Suzuki: MOL needs restructuring
Mitsui O.S.K. Lines, the Japanese shipping and logistics group, will need to be restructured following completion of the current medium term management plan, Kunio Suzuki, president of the Japanese group, told staff in a New Year message.
The group’s “MOL next” management plan, started in fiscal year 2001, lasts until March.
Suzuki said that, in the current fiscal year to March 31, Mitsui O.S.K. expects to achieve “almost all of our targets including accumulated goals to strengthen our financial base” set in the plan. “We owe some of our success to favorable conditions in the shipping industry in 2003, but for the most part, it is the result of hard work by employees,” he said.
“However, our financial strength lags behind some leading companies because of our long-term poor business performance,” Suzuki deplored. He added that Mitsui O.S.K. is “in urgent need of restructuring, and the “MOL next” management plan was “only a milestone” on the way to the group’s transformation.
The group aims to build resilient financial strength. Suzuki said that financial strength would allow the group to take on new challenges “such as independently launching large projects that we couldn’t do in the past, and participate aggressively in high-risk, high-return ventures.”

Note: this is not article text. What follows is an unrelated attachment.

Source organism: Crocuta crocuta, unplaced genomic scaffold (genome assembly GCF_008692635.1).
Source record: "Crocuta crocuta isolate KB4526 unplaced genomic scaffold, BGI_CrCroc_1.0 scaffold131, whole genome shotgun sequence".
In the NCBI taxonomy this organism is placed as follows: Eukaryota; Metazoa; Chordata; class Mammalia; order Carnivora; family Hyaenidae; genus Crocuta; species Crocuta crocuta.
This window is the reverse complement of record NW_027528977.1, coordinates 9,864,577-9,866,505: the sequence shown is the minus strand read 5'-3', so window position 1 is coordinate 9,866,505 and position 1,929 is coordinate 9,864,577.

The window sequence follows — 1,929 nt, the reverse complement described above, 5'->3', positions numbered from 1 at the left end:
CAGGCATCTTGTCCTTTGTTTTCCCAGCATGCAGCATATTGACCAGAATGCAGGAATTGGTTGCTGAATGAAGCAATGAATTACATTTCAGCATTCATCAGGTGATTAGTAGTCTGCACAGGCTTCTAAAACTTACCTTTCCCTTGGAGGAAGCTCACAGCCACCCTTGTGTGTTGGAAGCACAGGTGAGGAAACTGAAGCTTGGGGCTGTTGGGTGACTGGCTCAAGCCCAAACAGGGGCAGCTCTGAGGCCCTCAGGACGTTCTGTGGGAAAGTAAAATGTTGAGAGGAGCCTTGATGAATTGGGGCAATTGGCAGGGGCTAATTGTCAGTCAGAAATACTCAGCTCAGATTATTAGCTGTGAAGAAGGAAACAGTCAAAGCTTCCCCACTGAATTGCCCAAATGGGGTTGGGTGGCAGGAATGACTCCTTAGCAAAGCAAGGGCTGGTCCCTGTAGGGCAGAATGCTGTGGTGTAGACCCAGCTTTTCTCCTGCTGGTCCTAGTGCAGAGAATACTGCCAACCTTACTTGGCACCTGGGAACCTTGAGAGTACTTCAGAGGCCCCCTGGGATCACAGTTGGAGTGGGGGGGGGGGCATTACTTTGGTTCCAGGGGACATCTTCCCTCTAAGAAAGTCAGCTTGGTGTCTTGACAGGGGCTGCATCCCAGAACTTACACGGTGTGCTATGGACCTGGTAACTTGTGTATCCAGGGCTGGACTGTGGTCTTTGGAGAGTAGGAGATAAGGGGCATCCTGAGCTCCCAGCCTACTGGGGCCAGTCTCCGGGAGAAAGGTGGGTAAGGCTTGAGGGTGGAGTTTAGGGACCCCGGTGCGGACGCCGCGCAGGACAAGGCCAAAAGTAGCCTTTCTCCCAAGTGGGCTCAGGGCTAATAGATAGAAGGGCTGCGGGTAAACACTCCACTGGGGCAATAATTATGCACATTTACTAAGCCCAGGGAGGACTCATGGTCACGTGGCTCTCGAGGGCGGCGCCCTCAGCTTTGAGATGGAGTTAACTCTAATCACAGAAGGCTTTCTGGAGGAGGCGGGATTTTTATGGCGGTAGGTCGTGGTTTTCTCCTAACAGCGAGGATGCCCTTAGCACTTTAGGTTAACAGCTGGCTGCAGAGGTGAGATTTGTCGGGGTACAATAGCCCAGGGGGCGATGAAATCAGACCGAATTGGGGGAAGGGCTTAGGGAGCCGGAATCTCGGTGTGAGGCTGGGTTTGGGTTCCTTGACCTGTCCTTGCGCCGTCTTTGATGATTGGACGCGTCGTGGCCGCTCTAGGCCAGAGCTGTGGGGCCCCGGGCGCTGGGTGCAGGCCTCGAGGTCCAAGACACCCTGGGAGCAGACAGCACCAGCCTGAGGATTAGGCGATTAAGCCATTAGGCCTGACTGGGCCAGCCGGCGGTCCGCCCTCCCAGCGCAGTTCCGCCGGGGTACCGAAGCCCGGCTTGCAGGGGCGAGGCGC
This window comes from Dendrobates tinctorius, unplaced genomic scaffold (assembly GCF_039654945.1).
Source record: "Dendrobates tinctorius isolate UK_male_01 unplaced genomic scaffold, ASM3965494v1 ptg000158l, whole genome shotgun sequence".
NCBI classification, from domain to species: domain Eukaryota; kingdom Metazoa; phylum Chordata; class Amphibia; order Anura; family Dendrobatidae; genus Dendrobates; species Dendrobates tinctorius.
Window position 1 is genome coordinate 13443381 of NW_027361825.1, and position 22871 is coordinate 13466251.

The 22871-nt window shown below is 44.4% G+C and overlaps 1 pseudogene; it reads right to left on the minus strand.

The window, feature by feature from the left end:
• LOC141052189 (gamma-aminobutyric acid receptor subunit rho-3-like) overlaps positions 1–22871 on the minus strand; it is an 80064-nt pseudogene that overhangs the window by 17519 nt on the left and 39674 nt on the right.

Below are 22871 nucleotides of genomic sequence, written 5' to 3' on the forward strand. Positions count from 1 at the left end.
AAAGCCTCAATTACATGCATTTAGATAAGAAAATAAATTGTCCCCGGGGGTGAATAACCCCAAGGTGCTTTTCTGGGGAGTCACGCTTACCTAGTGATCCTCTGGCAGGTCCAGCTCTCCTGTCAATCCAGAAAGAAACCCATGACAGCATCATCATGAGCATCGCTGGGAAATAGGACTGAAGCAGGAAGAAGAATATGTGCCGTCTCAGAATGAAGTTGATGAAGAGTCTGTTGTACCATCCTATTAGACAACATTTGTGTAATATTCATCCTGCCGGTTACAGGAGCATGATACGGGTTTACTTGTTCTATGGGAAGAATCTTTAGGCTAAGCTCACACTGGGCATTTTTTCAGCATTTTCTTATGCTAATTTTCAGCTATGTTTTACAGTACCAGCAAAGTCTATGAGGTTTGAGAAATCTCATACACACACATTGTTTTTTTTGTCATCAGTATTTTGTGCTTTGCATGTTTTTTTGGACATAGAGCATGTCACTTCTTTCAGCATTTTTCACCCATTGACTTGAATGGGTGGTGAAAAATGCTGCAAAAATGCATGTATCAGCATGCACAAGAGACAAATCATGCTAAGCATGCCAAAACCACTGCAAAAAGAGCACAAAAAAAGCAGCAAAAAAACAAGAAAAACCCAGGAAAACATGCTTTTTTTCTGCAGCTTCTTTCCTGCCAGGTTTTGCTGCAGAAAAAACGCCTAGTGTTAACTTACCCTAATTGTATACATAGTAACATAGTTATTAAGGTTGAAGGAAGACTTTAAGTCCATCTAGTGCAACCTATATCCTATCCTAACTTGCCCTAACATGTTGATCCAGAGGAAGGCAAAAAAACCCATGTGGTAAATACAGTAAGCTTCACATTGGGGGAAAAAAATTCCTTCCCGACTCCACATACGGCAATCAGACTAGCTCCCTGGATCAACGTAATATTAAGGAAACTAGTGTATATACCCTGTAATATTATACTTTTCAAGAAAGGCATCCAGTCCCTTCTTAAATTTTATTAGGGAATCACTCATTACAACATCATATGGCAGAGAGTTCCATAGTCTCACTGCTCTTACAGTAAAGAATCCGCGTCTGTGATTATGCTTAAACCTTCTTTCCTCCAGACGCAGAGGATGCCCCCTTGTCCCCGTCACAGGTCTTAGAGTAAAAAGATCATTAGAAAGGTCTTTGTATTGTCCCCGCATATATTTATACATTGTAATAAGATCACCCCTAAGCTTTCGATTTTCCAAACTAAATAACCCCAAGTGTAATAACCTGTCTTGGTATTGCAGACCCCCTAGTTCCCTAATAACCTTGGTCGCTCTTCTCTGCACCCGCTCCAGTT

Mitsui O.S.K. is finalizing a new three-year management plan. Suzuki urged group directors and employees to make “every effort to reach the next milestone — and even higher goals.”
One of the goals of the management of Mitsui O.S.K. is to ensure that all divisions and group companies communicate more effectively with each other, and implement “disciplined, aggressive business operations,” Suzuki said. Meanwhile, maintaining and enhancing cost reduction and cost competitiveness are “unavoidable issues for any company in any business today,” he added.
Mitsui O.S.K. aims to expand its core ocean shipping business and related businesses.
“This doesn’t necessarily mean that we will divide our resources equally among all our business activities,” Suzuki warned. One division may be specially strengthened, while another may be maintaining the status quo while watching for a new opportunity. One division may be partially strengthened through a new tie-up with other groups or companies, while another division may be withdrawing from an unprofitable activity, he said.